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View stevematis's profile

How to price this job

by stevematis
posted 07-31-2017 03:24 PM


22 replies so far

View AlaskaGuy's profile

AlaskaGuy

5516 posts in 2911 days


#1 posted 07-31-2017 05:08 PM

For a friend I’d charge cost of materials, and few buck to cover so overhead. Overhead being, heat, lights tool maintenance that sort of thing. For something like that I’d give my friend my labor.

-- Alaskan's for Global warming!

View ScottM's profile

ScottM

747 posts in 2748 days


#2 posted 07-31-2017 05:48 PM

Tell him that it is done, come get it and bring a case of your favorite beer. When he gets there, sit around, talk, and drink a couple…

View buckbuster31's profile

buckbuster31

256 posts in 1117 days


#3 posted 07-31-2017 06:12 PM

bingo. im with the others

View Rich's profile

Rich

5132 posts in 1191 days


#4 posted 07-31-2017 06:17 PM

+3. Just be sure to mention your favorite beer. i did a favor for a friend once and he showed up with an 18-pack of Coors Light. Luckily I had some IPA in the fridge for me.

-- Half of what we read or hear about finishing is right. We just don’t know which half! — Bob Flexner

View Gilley23's profile

Gilley23

489 posts in 984 days


#5 posted 07-31-2017 06:20 PM

Show up with Coors Lite at my house and you’ll get a swift kick in the balls and a smack on the back of the head just because.

View Gilley23's profile

Gilley23

489 posts in 984 days


#6 posted 07-31-2017 06:21 PM

So let’s say this wasn’t for a friend….what would you charge?

View dhazelton's profile

dhazelton

2839 posts in 2898 days


#7 posted 07-31-2017 06:25 PM

The big question is what would you charge just a regular Joe? I try to get $30 an hour for my time plus materials and a bit for electricity and sandpaper and such (I’m sure cabinet shops charge for everything including blade wear!). By that formula you would be at $360 for labor plus materials. I understand you’re probably including time to go shopping for everything and time designing it, but charging over $400 for that is too much. Next time see if you can cut that time in half.

View TungOil's profile

TungOil

1371 posts in 1097 days


#8 posted 07-31-2017 06:26 PM

I always used this simple formula to price jobs:

material + labor + overhead + profit = price

Estimating labor can be tricky, and is why many contractors will try to do jobs time &’materials. Takes all the risk out of it for them.

-- The optimist says "the glass is half full". The pessimist says "the glass is half empty". The engineer says "the glass is twice as big as it needs to be"

View gargey's profile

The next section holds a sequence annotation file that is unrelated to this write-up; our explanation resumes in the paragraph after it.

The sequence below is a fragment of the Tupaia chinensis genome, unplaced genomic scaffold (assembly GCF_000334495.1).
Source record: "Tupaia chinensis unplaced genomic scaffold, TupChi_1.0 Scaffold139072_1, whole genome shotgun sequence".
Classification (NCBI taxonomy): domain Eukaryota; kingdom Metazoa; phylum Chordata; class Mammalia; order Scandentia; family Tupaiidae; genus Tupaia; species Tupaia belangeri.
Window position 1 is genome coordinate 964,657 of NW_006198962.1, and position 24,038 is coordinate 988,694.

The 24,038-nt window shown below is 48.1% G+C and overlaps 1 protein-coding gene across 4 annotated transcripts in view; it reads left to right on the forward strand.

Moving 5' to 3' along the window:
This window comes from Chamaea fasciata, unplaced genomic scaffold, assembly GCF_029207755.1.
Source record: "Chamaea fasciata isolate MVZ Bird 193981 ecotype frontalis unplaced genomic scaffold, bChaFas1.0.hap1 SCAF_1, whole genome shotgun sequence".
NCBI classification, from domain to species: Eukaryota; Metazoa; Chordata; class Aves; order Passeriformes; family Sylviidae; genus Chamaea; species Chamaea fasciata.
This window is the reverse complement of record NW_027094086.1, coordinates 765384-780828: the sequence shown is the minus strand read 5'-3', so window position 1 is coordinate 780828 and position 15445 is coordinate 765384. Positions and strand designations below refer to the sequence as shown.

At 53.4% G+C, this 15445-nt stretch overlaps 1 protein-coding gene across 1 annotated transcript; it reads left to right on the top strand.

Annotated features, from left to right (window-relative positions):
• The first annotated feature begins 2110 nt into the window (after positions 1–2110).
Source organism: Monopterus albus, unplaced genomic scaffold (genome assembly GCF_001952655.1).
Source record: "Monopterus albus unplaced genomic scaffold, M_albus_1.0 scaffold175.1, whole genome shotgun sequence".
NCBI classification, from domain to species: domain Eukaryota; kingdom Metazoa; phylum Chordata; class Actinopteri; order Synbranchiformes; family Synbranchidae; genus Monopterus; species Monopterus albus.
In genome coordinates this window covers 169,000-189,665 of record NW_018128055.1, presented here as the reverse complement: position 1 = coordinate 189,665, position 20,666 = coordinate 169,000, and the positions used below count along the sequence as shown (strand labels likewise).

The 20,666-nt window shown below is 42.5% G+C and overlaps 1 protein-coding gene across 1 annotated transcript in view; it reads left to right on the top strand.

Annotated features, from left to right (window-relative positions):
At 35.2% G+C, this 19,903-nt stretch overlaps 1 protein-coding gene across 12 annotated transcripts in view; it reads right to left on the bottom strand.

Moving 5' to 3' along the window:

gargey

1013 posts in 1377 days


#9 posted 07-31-2017 06:42 PM

12 hours? It better be a hell of a good friend if they’re getting 12 free hours.

View AlaskaGuy's profile

AlaskaGuy

5516 posts in 2911 days


#10 posted 07-31-2017 07:58 PM

Gargey
I built this kitchen for a friend of mine. I didn’t even charge him for overhead. Materials only. All the door panels are book matched solid wood panels.

-- Alaskan's for Global warming!

View Rich's profile

Rich

5132 posts in 1191 days


#11 posted 07-31-2017 08:24 PM



Gargey
I built this kitchen for a friend of mine. I didn t even charge him for overhead. Materials only. All the door panels are book matched solid wood panels.

- AlaskaGuy

You are obviously a very generous person with your time. I commend you for that, but how does this post help the OP?

-- Half of what we read or hear about finishing is right. We just don’t know which half! — Bob Flexner

View Woodknack's profile

Woodknack

13002 posts in 2982 days


#12 posted 07-31-2017 08:35 PM

“Friend” price = cost of materials. I don’t even ask for beer for the reason mentioned by Rich, well that and I would prefer whisky anyway and I don’t want to be paid with Jack Daniels. Asking them to buy materials will weed out those who really want it and those who think they can get something for nothing.

general public price = https://www.youtube.com/watch?v=Uu_qFDanGPY
This is not for people running cabinet or millwork shops, this is advice for people working from their home workshop.


+3. Just be sure to mention your favorite beer. ...
- RichTaylor

That’s a pro tip right there. I had relatives at the house that drank all my ale but did me a favor and “replaced it” with Bud Lite.

-- Rick M, http://thewoodknack.blogspot.com/

View Rich's profile

Rich

5132 posts in 1191 days


#13 posted 07-31-2017 08:43 PM